Note we have in (1) a convex combination of the points $$(u_j,v_j)$$ since \begin{align*} (1-\mu)+\mu(1-\lambda)+\lambda\mu=1 \end{align*}

Convex hull of three points with $$(a,b)=(1,1)$$ at the boundary:

Now we consider the triangle with the three points $$(0,0), (p,0), (0,q)$$, $$p>1, q>1$$ and the point $$(a,b)=(1,1)$$ at the line segment from $$(p,0)$$ to $$(0,q)$$.

$$\qquad\qquad\qquad$$ We calculate similarly as above: \begin{align*} \color{blue}{\binom{1}{1}}&=\binom{p}{0}+\nu\left[\binom{0}{q}-\binom{p}{0}\right]\\ &\,\,\color{blue}{=(1-\nu)\binom{p}{0}+\nu\binom{0}{q}} \end{align*}

We observe in this special case where $$(a,b)=(1,1)$$ is at the boundary of the convex hull, we need only two points $$(p,0)$$ and $$(0,q)$$ to obtain a convex combination of the triangle for $$(1,1)$$.

Hölder's inequality:

A few words to Hölder's inequality which might be helpful. We have for positive real numbers $$x$$ and $$y$$ and $$p>1, q>1$$ real numbers with $$\frac{1}{p}+\frac{1}{q}=1$$ the arithmetic-geometric means inequality: \begin{align*} x^{\frac{1}{p}}y^{\frac{1}{q}}\leq \frac{1}{p}x+\frac{1}{q}y\tag{2} \end{align*} We define for a $$p$$-integrable measurable function $$f$$: \begin{align*} N_p(f):=\left(\int|f|^p\,d\mu\right)^{\frac{1}{p}} \end{align*} and take \begin{align*} x:=\left(\frac{|f(\omega)|}{N_p(f)}\right)^p,\quad y:=\left(\frac{|g(\omega)|}{N_q(g)}\right)^q\tag{3} \end{align*}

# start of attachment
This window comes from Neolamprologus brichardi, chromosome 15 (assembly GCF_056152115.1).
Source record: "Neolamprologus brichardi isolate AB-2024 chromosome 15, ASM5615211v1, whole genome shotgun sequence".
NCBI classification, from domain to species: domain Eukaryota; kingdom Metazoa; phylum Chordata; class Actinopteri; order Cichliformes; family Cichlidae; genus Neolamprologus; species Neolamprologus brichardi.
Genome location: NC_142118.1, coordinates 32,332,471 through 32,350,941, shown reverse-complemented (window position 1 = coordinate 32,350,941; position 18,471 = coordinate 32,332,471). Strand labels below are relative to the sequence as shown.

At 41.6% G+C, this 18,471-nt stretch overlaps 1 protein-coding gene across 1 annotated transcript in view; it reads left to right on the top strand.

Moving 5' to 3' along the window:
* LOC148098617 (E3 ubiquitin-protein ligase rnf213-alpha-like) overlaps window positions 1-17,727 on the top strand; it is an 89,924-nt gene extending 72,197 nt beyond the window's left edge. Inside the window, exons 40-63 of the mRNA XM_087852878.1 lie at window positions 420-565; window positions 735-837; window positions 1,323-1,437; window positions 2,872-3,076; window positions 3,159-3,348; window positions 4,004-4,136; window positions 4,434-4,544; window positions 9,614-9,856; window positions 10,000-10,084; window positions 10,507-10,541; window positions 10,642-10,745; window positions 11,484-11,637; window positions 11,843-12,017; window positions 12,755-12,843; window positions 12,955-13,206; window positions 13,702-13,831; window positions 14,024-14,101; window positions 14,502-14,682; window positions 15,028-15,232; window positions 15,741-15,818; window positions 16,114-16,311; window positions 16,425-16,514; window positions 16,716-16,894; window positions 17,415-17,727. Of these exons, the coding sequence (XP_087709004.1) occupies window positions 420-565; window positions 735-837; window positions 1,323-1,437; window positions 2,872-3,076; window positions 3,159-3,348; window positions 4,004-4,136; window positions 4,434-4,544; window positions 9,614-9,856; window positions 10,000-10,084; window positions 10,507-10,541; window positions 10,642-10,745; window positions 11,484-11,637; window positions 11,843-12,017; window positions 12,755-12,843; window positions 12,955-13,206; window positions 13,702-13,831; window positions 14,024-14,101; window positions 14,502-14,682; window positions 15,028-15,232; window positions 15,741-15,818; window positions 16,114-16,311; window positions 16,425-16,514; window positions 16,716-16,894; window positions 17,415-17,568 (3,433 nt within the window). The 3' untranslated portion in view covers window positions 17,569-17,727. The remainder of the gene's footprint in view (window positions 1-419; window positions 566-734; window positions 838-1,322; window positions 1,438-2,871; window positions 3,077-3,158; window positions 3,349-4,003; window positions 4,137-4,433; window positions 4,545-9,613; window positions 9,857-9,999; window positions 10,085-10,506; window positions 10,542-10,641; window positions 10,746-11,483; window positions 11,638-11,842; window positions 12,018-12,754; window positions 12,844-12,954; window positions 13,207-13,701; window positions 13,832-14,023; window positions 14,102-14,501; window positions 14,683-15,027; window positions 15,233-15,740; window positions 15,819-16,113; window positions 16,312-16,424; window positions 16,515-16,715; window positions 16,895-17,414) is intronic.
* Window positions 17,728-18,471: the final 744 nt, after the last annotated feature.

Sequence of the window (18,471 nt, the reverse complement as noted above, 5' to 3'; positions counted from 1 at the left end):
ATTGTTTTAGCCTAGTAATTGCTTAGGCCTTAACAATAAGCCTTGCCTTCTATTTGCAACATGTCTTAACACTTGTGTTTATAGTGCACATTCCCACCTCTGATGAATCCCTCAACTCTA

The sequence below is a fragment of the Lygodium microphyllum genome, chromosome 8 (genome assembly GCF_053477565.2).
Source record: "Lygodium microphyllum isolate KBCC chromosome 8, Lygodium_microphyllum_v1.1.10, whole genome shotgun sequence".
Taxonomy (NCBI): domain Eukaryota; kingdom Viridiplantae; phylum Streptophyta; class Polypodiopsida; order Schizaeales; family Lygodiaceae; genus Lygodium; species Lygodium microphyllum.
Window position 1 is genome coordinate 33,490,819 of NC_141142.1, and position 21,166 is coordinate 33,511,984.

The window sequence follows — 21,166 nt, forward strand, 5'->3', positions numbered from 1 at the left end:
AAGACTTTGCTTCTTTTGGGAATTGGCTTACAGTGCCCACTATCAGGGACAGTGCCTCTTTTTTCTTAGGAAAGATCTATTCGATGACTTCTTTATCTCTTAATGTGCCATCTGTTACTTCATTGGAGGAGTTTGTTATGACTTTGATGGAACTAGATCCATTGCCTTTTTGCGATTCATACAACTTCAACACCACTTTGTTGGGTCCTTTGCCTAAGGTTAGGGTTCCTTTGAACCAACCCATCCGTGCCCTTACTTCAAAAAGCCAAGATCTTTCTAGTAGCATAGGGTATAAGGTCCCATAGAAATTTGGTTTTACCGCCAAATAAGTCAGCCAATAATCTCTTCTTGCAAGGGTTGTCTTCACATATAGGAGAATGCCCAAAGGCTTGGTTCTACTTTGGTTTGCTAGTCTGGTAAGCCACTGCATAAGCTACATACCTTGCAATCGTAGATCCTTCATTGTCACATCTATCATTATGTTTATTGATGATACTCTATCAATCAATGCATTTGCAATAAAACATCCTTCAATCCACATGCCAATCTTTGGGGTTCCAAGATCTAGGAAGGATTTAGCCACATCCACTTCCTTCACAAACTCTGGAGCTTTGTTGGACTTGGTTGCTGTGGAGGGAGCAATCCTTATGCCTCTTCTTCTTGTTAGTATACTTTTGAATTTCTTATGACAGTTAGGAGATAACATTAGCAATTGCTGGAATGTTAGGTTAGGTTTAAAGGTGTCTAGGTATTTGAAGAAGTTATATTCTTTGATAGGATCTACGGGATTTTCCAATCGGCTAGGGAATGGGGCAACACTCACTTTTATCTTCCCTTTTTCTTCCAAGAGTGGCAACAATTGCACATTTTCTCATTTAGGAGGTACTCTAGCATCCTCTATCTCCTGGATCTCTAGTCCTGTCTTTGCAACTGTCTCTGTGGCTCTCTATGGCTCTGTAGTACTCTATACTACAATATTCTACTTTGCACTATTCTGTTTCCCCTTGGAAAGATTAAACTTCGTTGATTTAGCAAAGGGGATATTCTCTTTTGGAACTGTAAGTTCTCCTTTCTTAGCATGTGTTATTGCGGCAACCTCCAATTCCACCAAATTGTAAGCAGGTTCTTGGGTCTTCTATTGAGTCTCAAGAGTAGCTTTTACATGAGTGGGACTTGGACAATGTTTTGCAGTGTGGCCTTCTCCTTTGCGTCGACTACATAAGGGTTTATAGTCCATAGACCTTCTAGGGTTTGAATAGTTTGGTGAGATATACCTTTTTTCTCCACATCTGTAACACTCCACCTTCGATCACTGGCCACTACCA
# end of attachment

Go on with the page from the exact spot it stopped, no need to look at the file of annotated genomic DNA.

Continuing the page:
We obtain from (2) and (3): \begin{align*} \frac{|f\,g|}{N_p(f)N_q(g)}&\leq \frac{1}{p\left(N_p(f)\right)^p}|f|^p+\frac{1}{q\left(N_q(g)\right)^q}|g|^q\tag{4}\\ \frac{1}{N_p(f)N_q(g)}\int|f\,g|\,d\mu &\leq \frac{1}{p\left(N_p(f)\right)^p}\int|f|^p\,d\mu+\frac{1}{q\left(N_q(g)\right)^q}\int|g|^q\,d\mu\\ &=\frac{1}{p}+\frac{1}{q}\\ &=1\\ \color{blue}{N_1(fg)}&\color{blue}{\leq N_p(f)N_q(g) }\tag{5} \end{align*} and (5) gives Hölder's inequality.

Note the transformation from the arithmetic mean in (4) to the multiplication of $$N_p(f)$$ with $$N_q(g)$$ in (5).

• Magnificent answer, really! My only point was, maybe you could add some of the applications of the fact that this inequality is multiplicative : for example, I believe the multiplicative nature of the inequality shows that multiplication by $f \in L^p$ is a well defined operator from $L^q$ to $L^1$ Jan 25 at 6:13

In my opinion, the correct answer to the question has been already given by John Dawkins: thus the following one is simply an illustration of his answer based on the proof of Hölder's inequality given in reference , §4.1, pp. 100-101, the best I've seen in print.